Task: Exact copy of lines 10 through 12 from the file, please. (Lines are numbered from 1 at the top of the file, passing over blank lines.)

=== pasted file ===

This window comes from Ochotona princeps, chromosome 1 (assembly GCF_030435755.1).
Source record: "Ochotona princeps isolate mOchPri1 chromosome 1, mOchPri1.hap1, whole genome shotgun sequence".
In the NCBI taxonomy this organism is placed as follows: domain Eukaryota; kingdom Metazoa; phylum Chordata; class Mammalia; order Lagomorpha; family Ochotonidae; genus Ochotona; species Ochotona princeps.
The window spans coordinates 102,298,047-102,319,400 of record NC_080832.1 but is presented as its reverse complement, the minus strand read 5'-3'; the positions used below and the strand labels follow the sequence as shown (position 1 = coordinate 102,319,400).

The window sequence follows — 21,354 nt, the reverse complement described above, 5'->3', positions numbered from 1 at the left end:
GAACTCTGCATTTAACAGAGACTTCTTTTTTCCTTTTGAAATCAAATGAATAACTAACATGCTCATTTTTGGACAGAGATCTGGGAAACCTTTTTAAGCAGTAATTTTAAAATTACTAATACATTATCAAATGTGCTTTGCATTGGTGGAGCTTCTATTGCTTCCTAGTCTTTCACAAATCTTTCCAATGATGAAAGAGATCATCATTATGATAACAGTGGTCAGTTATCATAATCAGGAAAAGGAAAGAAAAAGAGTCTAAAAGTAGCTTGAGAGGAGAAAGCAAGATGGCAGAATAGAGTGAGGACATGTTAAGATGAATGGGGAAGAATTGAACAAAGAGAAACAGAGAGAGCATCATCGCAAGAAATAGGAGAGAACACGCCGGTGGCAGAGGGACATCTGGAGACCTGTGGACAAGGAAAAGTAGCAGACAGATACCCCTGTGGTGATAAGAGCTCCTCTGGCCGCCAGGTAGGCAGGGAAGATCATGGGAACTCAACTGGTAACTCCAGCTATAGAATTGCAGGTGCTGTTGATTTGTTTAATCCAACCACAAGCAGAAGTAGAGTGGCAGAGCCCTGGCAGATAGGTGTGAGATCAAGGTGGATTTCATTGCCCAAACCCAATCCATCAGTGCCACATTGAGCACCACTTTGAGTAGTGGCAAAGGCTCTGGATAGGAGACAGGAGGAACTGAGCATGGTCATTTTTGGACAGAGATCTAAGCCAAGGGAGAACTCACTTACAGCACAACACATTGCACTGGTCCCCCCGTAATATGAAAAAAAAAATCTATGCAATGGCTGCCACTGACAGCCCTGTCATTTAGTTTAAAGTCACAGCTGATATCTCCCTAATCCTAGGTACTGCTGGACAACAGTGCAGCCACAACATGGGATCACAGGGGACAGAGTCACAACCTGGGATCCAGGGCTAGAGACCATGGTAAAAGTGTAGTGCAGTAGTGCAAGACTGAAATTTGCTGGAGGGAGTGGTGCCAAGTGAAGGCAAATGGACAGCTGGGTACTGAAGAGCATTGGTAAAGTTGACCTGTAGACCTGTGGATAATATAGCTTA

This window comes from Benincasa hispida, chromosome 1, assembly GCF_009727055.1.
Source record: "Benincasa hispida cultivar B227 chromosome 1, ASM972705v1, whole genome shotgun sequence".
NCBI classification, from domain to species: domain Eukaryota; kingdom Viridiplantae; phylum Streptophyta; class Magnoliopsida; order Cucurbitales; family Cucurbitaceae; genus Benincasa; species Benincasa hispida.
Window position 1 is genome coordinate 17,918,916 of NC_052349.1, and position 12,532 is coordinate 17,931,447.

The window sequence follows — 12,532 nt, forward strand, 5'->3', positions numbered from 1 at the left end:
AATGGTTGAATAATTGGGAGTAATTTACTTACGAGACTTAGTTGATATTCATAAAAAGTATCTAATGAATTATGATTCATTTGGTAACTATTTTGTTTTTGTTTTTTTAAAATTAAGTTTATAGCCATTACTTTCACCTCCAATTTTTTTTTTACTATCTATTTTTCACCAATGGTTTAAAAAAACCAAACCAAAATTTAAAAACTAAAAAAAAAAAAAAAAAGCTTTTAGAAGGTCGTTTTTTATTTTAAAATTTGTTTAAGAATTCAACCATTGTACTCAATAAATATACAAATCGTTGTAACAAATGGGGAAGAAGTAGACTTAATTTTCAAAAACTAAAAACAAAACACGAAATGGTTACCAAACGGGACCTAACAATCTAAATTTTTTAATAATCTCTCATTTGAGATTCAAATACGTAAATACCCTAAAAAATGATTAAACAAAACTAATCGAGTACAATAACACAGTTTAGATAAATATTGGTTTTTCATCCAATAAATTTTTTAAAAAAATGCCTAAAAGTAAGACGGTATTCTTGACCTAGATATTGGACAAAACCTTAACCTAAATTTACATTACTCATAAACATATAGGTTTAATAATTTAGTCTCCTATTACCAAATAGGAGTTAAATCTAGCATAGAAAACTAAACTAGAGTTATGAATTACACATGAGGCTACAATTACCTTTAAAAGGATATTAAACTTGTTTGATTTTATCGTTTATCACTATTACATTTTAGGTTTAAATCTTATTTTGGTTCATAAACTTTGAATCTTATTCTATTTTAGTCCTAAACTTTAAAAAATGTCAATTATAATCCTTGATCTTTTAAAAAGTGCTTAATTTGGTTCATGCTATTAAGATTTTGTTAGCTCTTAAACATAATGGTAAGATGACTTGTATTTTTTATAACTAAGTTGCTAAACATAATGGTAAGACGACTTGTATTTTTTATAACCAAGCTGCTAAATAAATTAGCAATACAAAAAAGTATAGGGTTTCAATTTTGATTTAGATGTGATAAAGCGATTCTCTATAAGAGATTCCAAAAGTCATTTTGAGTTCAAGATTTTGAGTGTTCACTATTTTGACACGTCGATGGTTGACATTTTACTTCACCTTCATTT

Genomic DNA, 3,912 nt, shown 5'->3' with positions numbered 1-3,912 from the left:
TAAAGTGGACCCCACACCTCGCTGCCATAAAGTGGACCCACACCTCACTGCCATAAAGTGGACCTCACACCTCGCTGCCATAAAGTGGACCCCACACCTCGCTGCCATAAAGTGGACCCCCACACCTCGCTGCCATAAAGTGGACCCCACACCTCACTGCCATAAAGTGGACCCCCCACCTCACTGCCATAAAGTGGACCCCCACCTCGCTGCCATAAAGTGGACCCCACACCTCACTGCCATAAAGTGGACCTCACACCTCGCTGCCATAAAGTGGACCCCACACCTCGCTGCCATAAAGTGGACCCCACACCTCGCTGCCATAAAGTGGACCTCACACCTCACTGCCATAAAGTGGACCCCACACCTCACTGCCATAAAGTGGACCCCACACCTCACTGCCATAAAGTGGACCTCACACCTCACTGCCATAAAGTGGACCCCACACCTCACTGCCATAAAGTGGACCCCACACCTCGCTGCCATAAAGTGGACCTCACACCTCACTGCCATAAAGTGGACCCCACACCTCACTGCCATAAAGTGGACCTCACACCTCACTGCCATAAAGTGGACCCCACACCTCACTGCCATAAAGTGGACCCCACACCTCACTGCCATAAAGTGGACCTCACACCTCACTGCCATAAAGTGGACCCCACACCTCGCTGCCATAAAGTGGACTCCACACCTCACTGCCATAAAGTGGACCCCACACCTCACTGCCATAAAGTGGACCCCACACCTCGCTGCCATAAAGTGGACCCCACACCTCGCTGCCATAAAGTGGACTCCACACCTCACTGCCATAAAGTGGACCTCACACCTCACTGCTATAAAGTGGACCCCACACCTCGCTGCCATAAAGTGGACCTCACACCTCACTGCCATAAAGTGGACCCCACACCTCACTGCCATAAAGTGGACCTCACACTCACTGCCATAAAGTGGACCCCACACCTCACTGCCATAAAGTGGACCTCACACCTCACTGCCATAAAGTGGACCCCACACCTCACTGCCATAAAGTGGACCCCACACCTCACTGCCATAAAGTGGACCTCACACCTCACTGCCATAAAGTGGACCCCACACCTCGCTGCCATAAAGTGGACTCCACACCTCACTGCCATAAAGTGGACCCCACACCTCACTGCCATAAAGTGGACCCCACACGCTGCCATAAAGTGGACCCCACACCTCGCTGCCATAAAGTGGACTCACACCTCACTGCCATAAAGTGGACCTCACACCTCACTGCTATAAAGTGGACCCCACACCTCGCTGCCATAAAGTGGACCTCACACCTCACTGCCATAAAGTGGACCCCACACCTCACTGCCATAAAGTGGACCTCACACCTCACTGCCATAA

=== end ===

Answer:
Window position 1 is genome coordinate 17,918,916 of NC_052349.1, and position 12,532 is coordinate 17,931,447.

The window sequence follows — 12,532 nt, forward strand, 5'->3', positions numbered from 1 at the left end:
AATGGTTGAATAATTGGGAGTAATTTACTTACGAGACTTAGTTGATATTCATAAAAAGTATCTAATGAATTATGATTCATTTGGTAACTATTTTGTTTTTGTTTTTTTAAAATTAAGTTTATAGCCATTACTTTCACCTCCAATTTTTTTTTTACTATCTATTTTTCACCAATGGTTTAAAAAAACCAAACCAAAATTTAAAAACTAAAAAAAAAAAAAAAAAGCTTTTAGAAGGTCGTTTTTTATTTTAAAATTTGTTTAAGAATTCAACCATTGTACTCAATAAATATACAAATCGTTGTAACAAATGGGGAAGAAGTAGACTTAATTTTCAAAAACTAAAAACAAAACACGAAATGGTTACCAAACGGGACCTAACAATCTAAATTTTTTAATAATCTCTCATTTGAGATTCAAATACGTAAATACCCTAAAAAATGATTAAACAAAACTAATCGAGTACAATAACACAGTTTAGATAAATATTGGTTTTTCATCCAATAAATTTTTTAAAAAAATGCCTAAAAGTAAGACGGTATTCTTGACCTAGATATTGGACAAAACCTTAACCTAAATTTACATTACTCATAAACATATAGGTTTAATAATTTAGTCTCCTATTACCAAATAGGAGTTAAATCTAGCATAGAAAACTAAACTAGAGTTATGAATTACACATGAGGCTACAATTACCTTTAAAAGGATATTAAACTTGTTTGATTTTATCGTTTATCACTATTACATTTTAGGTTTAAATCTTATTTTGGTTCATAAACTTTGAATCTTATTCTATTTTAGTCCTAAACTTTAAAAAATGTCAATTATAATCCTTGATCTTTTAAAAAGTGCTTAATTTGGTTCATGCTATTAAGATTTTGTTAGCTCTTAAACATAATGGTAAGATGACTTGTATTTTTTATAACTAAGTTGCTAAACATAATGGTAAGACGACTTGTATTTTTTATAACCAAGCTGCTAAATAAATTAGCAATACAAAAAAGTATAGGGTTTCAATTTTGATTTAGATGTGATAAAGCGATTCTCTATAAGAGATTCCAAAAGTCATTTTGAGTTCAAGATTTTGAGTGTTCACTATTTTGACACGTCGATGGTTGACATTTTACTTCACCTTCATTT